One World Futbol’s work is structured in such a way as to promote social change. We are a mission-driven company, and there isn’t a single person in the business who fails to understand or support that. By working exclusively through existing institutions such as schools, orphanages, and recreation programs, and by partnering with both NGOs and government agencies that work on the community level, we help bring about change in the lives of the children and youth who are the ultimate beneficiaries of our work. We don’t just give away soccer balls to children — an approach that we strongly believe would cause problems, not solve them. Of course, GM’s backing of our work is philanthropic; their sponsorship and subsidies are donations to us, after all, no matter how they may be characterized by GM auditors. But what we do with the money they give us follows a well-designed and well-executed social change strategy. I’m confident that long-term evaluation studies will bear out the wisdom of this approach.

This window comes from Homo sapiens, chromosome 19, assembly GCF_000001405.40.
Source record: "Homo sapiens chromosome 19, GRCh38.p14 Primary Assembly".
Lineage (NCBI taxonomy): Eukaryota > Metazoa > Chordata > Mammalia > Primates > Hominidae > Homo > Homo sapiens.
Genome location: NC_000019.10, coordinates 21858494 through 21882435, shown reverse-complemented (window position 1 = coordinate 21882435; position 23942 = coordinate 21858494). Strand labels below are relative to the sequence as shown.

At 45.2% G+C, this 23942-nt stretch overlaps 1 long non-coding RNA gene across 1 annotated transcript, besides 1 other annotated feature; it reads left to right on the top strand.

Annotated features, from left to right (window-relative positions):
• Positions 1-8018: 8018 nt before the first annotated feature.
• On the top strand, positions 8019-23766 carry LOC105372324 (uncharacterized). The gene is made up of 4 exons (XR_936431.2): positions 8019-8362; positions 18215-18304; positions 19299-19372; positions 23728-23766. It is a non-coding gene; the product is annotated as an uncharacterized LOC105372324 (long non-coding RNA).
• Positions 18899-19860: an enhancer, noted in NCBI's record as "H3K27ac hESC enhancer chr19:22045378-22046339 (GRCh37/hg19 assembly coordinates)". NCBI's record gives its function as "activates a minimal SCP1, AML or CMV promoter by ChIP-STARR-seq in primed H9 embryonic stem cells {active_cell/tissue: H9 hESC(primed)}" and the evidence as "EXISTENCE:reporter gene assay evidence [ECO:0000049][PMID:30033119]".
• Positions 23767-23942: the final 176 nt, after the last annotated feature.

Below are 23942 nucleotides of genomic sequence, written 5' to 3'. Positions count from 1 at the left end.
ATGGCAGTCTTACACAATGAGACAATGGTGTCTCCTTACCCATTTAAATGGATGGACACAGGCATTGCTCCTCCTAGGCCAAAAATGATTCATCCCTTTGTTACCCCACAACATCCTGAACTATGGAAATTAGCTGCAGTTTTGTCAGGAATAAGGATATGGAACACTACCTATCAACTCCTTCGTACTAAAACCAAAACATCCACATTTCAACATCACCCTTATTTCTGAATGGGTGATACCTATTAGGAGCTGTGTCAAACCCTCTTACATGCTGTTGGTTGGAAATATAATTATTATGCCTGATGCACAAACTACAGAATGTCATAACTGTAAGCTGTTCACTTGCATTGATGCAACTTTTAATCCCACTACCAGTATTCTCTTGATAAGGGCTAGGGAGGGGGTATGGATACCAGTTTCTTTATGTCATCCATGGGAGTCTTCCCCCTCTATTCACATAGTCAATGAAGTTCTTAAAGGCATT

You argue that “the ‘giving away’ part of your business is not what makes it successful.” On the contrary, it is precisely our adoption of the BOGO model that has attracted virtually all of our revenue despite the unique and compelling nature of the One World Futbol. Some of the balls we give away (admittedly a small proportion at this point) are paid for not by GM but by other buyers. Anyway, who is to say that sponsorship is an illegitimate business model? It’s legal, isn’t it? This is business! And One World Futbol Project LLC is doing just fine, thank you very much!

    Howard Brodwin commented that “soccer ball companies” like One World Futbol are doing a disservice because giving away our product unfairly competes with fair-trade soccer ball companies who are providing fair wages to local employees. If our company were 10 times its size, and those fair trade enterprises were 100 times as large as they are now, that might be a valid argument — but, as Brodwin concedes, “this entire space is still evolving.” In fact, with annual sales of soccer balls worldwide estimated to range between 80 million and 120 million, we’ll be waiting a very long time until the competition among us becomes meaningful. In any case, the unique character of the One World Futbol — that it never needs a pump and is virtually indestructible — sets us apart from those companies. For the young people who benefit from One World Futbols, receiving standard, inflatable soccer balls instead would not be a worthy alternative, not matter how equitably produced.